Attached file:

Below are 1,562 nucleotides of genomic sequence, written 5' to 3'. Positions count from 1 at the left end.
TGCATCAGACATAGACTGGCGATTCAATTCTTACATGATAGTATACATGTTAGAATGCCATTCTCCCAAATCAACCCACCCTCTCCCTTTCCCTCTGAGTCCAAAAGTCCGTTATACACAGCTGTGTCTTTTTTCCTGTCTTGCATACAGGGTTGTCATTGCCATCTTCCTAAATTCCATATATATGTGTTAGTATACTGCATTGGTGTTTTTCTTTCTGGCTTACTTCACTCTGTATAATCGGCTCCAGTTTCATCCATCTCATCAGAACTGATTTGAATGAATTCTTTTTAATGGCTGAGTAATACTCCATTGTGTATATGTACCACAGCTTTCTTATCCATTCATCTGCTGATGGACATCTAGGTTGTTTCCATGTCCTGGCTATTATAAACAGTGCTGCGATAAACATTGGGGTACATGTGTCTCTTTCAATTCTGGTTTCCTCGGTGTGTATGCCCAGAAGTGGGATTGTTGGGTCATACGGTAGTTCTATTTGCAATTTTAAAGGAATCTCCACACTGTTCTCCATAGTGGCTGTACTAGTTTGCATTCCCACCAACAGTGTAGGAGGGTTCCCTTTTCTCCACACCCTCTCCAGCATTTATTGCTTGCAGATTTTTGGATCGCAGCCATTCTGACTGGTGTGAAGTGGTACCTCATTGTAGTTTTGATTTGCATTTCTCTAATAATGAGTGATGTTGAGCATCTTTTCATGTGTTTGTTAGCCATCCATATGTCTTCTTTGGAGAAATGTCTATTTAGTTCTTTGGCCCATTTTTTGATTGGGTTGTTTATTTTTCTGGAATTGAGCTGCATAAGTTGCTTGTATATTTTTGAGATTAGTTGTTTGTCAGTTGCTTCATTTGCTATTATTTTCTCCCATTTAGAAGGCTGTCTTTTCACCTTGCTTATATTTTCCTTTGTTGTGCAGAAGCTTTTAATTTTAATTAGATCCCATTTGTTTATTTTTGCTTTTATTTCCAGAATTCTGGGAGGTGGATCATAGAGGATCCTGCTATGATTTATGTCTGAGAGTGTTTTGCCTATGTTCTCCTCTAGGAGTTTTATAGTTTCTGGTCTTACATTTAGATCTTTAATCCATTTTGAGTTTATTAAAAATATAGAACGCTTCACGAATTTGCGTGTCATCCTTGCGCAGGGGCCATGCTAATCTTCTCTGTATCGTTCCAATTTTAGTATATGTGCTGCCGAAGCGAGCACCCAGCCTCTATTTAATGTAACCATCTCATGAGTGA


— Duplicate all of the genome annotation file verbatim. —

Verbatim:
Below are 1,562 nucleotides of genomic sequence, written 5' to 3'. Positions count from 1 at the left end.
TGCATCAGACATAGACTGGCGATTCAATTCTTACATGATAGTATACATGTTAGAATGCCATTCTCCCAAATCAACCCACCCTCTCCCTTTCCCTCTGAGTCCAAAAGTCCGTTATACACAGCTGTGTCTTTTTTCCTGTCTTGCATACAGGGTTGTCATTGCCATCTTCCTAAATTCCATATATATGTGTTAGTATACTGCATTGGTGTTTTTCTTTCTGGCTTACTTCACTCTGTATAATCGGCTCCAGTTTCATCCATCTCATCAGAACTGATTTGAATGAATTCTTTTTAATGGCTGAGTAATACTCCATTGTGTATATGTACCACAGCTTTCTTATCCATTCATCTGCTGATGGACATCTAGGTTGTTTCCATGTCCTGGCTATTATAAACAGTGCTGCGATAAACATTGGGGTACATGTGTCTCTTTCAATTCTGGTTTCCTCGGTGTGTATGCCCAGAAGTGGGATTGTTGGGTCATACGGTAGTTCTATTTGCAATTTTAAAGGAATCTCCACACTGTTCTCCATAGTGGCTGTACTAGTTTGCATTCCCACCAACAGTGTAGGAGGGTTCCCTTTTCTCCACACCCTCTCCAGCATTTATTGCTTGCAGATTTTTGGATCGCAGCCATTCTGACTGGTGTGAAGTGGTACCTCATTGTAGTTTTGATTTGCATTTCTCTAATAATGAGTGATGTTGAGCATCTTTTCATGTGTTTGTTAGCCATCCATATGTCTTCTTTGGAGAAATGTCTATTTAGTTCTTTGGCCCATTTTTTGATTGGGTTGTTTATTTTTCTGGAATTGAGCTGCATAAGTTGCTTGTATATTTTTGAGATTAGTTGTTTGTCAGTTGCTTCATTTGCTATTATTTTCTCCCATTTAGAAGGCTGTCTTTTCACCTTGCTTATATTTTCCTTTGTTGTGCAGAAGCTTTTAATTTTAATTAGATCCCATTTGTTTATTTTTGCTTTTATTTCCAGAATTCTGGGAGGTGGATCATAGAGGATCCTGCTATGATTTATGTCTGAGAGTGTTTTGCCTATGTTCTCCTCTAGGAGTTTTATAGTTTCTGGTCTTACATTTAGATCTTTAATCCATTTTGAGTTTATTAAAAATATAGAACGCTTCACGAATTTGCGTGTCATCCTTGCGCAGGGGCCATGCTAATCTTCTCTGTATCGTTCCAATTTTAGTATATGTGCTGCCGAAGCGAGCACCCAGCCTCTATTTAATGTAACCATCTCATGAGTGA